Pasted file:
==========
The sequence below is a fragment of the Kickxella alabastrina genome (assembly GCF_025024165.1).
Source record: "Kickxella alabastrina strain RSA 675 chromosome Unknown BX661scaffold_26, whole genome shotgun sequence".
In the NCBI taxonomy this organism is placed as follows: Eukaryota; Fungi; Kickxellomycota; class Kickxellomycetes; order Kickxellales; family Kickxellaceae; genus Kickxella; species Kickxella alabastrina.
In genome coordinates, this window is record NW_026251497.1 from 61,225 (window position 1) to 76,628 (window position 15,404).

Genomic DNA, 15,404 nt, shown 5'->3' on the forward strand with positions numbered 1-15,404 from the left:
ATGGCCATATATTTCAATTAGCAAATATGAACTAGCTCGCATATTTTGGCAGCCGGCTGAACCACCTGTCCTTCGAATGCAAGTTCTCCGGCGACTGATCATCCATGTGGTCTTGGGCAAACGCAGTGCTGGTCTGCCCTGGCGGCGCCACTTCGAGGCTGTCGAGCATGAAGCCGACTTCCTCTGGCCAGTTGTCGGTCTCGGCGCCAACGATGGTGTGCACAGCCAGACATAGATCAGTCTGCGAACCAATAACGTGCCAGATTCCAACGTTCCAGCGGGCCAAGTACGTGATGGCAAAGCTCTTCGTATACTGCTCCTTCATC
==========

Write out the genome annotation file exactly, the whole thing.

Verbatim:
The sequence below is a fragment of the Kickxella alabastrina genome (assembly GCF_025024165.1).
Source record: "Kickxella alabastrina strain RSA 675 chromosome Unknown BX661scaffold_26, whole genome shotgun sequence".
In the NCBI taxonomy this organism is placed as follows: Eukaryota; Fungi; Kickxellomycota; class Kickxellomycetes; order Kickxellales; family Kickxellaceae; genus Kickxella; species Kickxella alabastrina.
In genome coordinates, this window is record NW_026251497.1 from 61,225 (window position 1) to 76,628 (window position 15,404).

Genomic DNA, 15,404 nt, shown 5'->3' on the forward strand with positions numbered 1-15,404 from the left:
ATGGCCATATATTTCAATTAGCAAATATGAACTAGCTCGCATATTTTGGCAGCCGGCTGAACCACCTGTCCTTCGAATGCAAGTTCTCCGGCGACTGATCATCCATGTGGTCTTGGGCAAACGCAGTGCTGGTCTGCCCTGGCGGCGCCACTTCGAGGCTGTCGAGCATGAAGCCGACTTCCTCTGGCCAGTTGTCGGTCTCGGCGCCAACGATGGTGTGCACAGCCAGACATAGATCAGTCTGCGAACCAATAACGTGCCAGATTCCAACGTTCCAGCGGGCCAAGTACGTGATGGCAAAGCTCTTCGTATACTGCTCCTTCATC